Many enterprises outsource a portion of their operations, including information systems, to service enterprises.

The IFAC International Standard on Assurance Engagments (ISAE) 3402. Reporting on Controls at a Service Organization, and the corresponding American standard SSAE 16 define a service organization as a third-party organization (or segment of a third-party organization) that provides services to user entities that are likely to be relevant to user entities’ internal control as it relates to financial reporting.”. There is an increased emphasis on outsourcing as enterprises take advantage of the increased capability and reduced cost of services that include cloud computing (software as a service [SaaS]), data centers, help desks, business process outsourcing and co-located computing facilities. Increasingly, outsourced services are central to service provision by IT functions within enterprises.

ISAE 3402 and SOX 404

In the context of SOX 404 compliance, the services provided by service organizations are an integral element of organizational information systems. Depending on their nature and extent, the outsourced services from service organizations may come within the scope of ICFR. Management should consider the services provided by service organizations in making its assessment of ICFR, in the context of SOX 404 compliance. There is a range of issues that management must consider when making this assessment. Similarly, internal and external auditors of those organizations must take into account the extent and materiality of the services provided by service organizations when designing audit procedures on the functioning of IT controls.

Assurance on the Operation of Services Organizations

The increasing importance of service organizations on ICFR gives rise to a range of assurance services on the services provided by these organizations to other organizations and the public. Generally three classes of assurance services on service organizations, covering different levels of assurance and intended for different users are defined (based on US AICPA regulation):

SOC 1. Report on Controls at a Service Organization Relevant to User Entities’ Internal Control Over Financial Reporting in accordance with the IFAC Statement on Standards for Attestation Engagements (SSAE) No. 16, Reporting on Controls at a Service Organization, IFAC Professional Standards, AT Section 801. SOC 1 reports go to the auditors of user entities of the service organization. SOC 1 reports under ISAE 3402, promulgated in 2011, replace the IFAC Statement on Auditing Standards (SAS) No. 70, Service Organizations reports. There are two classes

of SOC 1 reports. Type 1 reports give an opinion for a specific point of time. Conversely, Type 2 reports encompass a period. Both reports give an opinion on management’s description of the system and on the appropriateness of the design of controls within the system. Importantly, Type 2 reports also give an opinion on the operating effectiveness of those controls.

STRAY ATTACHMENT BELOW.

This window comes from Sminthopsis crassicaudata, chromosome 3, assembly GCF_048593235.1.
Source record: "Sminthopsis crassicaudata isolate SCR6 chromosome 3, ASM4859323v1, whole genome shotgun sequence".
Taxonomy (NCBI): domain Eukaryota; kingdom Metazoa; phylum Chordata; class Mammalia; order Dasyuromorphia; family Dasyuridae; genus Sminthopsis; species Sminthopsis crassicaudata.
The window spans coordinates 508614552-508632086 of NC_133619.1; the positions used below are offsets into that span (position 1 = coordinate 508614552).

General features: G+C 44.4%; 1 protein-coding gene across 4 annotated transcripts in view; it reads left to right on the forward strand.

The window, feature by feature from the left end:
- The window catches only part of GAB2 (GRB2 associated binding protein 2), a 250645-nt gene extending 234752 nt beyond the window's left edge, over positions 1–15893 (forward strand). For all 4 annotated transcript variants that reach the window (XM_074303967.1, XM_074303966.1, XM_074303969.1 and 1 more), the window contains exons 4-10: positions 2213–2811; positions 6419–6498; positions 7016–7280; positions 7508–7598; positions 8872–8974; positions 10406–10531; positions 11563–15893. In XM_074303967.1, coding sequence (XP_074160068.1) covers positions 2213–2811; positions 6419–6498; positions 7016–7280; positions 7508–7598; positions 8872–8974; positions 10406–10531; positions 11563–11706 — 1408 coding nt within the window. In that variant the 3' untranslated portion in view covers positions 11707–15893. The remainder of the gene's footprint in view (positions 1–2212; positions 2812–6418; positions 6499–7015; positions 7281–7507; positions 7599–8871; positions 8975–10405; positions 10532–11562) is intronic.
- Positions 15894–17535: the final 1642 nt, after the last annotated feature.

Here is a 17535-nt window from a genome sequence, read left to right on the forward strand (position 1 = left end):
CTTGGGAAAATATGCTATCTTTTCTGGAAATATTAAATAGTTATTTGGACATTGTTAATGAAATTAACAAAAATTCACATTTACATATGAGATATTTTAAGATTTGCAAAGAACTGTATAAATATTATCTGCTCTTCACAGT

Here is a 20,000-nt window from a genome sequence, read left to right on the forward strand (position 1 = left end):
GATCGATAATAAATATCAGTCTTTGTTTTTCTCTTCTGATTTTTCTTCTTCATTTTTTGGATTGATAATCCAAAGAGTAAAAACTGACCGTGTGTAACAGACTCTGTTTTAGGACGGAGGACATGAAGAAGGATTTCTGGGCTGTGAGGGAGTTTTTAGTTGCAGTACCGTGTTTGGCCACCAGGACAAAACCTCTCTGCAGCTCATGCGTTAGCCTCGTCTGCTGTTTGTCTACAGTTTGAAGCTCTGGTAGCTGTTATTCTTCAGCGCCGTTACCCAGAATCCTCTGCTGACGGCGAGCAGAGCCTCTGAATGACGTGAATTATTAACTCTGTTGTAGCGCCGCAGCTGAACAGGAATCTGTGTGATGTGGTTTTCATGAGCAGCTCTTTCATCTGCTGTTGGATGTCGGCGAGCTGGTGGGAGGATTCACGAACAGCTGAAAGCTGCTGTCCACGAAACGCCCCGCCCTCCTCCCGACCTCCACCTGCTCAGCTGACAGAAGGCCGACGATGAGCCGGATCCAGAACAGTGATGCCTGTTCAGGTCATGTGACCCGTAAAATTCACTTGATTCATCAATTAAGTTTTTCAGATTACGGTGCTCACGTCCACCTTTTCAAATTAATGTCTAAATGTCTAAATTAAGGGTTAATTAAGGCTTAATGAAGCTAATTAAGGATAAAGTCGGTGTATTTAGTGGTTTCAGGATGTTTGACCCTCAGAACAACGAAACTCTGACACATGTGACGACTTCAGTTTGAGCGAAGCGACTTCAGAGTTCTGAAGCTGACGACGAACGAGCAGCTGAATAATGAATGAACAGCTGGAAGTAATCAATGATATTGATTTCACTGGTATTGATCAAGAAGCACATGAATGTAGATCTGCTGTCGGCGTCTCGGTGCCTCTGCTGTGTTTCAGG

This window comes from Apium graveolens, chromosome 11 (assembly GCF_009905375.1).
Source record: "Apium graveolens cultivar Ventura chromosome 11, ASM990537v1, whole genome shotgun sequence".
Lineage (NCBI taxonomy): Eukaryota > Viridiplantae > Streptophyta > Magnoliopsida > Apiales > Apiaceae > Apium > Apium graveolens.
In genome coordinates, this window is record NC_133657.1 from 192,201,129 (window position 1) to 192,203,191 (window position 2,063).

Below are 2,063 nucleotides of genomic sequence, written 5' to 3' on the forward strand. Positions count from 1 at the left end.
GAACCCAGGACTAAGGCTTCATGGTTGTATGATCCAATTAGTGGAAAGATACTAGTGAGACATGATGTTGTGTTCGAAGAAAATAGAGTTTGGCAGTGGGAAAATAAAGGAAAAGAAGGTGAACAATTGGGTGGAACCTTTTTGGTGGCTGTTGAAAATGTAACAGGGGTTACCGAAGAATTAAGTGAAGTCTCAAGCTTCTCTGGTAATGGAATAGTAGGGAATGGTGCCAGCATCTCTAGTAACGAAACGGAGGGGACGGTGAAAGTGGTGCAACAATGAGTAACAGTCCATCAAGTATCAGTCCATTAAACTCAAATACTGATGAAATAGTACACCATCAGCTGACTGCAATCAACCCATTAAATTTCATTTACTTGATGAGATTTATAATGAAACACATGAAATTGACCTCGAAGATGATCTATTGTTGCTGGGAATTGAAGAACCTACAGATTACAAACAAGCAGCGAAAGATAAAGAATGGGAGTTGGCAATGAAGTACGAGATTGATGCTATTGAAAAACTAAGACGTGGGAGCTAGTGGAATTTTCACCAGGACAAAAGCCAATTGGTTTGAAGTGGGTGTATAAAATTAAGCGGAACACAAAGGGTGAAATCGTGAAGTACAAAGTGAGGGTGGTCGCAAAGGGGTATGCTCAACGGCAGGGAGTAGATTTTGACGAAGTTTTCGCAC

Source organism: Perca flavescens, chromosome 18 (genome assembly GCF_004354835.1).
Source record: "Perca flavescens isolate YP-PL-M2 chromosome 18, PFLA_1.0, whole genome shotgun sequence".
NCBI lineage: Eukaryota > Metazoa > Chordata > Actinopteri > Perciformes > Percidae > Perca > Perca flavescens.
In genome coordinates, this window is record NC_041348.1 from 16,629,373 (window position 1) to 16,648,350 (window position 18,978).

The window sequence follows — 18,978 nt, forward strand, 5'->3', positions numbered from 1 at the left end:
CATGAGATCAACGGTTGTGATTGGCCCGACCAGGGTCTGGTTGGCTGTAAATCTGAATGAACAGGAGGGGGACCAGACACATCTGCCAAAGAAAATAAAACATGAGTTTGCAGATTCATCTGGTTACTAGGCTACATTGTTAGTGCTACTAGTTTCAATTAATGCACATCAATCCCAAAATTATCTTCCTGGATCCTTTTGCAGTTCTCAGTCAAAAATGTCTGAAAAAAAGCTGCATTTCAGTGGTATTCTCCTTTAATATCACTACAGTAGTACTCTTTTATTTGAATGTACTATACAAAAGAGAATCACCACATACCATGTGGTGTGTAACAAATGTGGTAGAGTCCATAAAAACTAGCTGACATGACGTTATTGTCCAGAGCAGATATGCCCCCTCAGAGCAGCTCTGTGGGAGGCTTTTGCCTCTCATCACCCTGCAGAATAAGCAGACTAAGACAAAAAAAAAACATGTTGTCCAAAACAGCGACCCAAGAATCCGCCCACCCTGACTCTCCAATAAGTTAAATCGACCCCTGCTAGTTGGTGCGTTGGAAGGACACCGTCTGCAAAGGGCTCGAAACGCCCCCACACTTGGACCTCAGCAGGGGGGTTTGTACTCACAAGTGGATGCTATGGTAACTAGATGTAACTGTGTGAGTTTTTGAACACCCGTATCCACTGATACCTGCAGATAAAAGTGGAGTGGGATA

SOC 1 reports support the work of auditors in their conduct of the financial statement audit on clients who use outsourced service providers. SOC 1 reports provide evidence for the auditor on the nature and quality of internal controls at these service providers. The scope of SOC 1 engagements are, as a result, clearly limited to the controls that are relevant to ICFR.

•SOC 2—Report on Controls at a Service Organization Relevant to Security, Availability, Processing Integrity, Confidentiality or Privacy in accordance with IFAC AT Section 101 and Trust Services Principles Criteria and Illustrations, TPA

Section 100. SOC 2 reports go to the management and users of the service organization.

The scope of SOC 2 reports can be considerably broader than for SOC 1 reports. SOC 2 engagements draw on the IFAC and CPA Canada’s Trust Services Principles Criteria and illustrations. SOC 2 reports may cover aspects of security, privacy, electronic commerce and other operational issues that go beyond the processes and controls that impact financial reporting.

•             SOC 3—Report on Controls at a Service Organization Relevant to Security, Availability, Processing Integrity, Confidentiality or Privacy in accordance with IFAC AT Section 101 and Trust Services Principles Criteria and Illustrations, TPA Section 100.

SOC 3 engagements draw on the same Trust Service Principles Criteria and Illustrations as for SOC 2 engagements. The key and important difference between these engagements is that SOC 3 reports are intended for general use and can be freely distributed and publicly promoted.

AS 5 requires auditors to conduct appropriate procedures to evaluate the operating effectiveness of controls at the service organization. One of the possible procedures that AS 5 points to is for the organization’s auditor to obtain a service auditor’s report on the nature of controls at the service’s organization and the operating effectiveness of those controls (SOC 1, Type 2 report) to support the assessment and opinion, if the SOC 1 report is sufficient. Other procedures that AS 5 identifies include performing tests at the client organization and potentially at the service organization.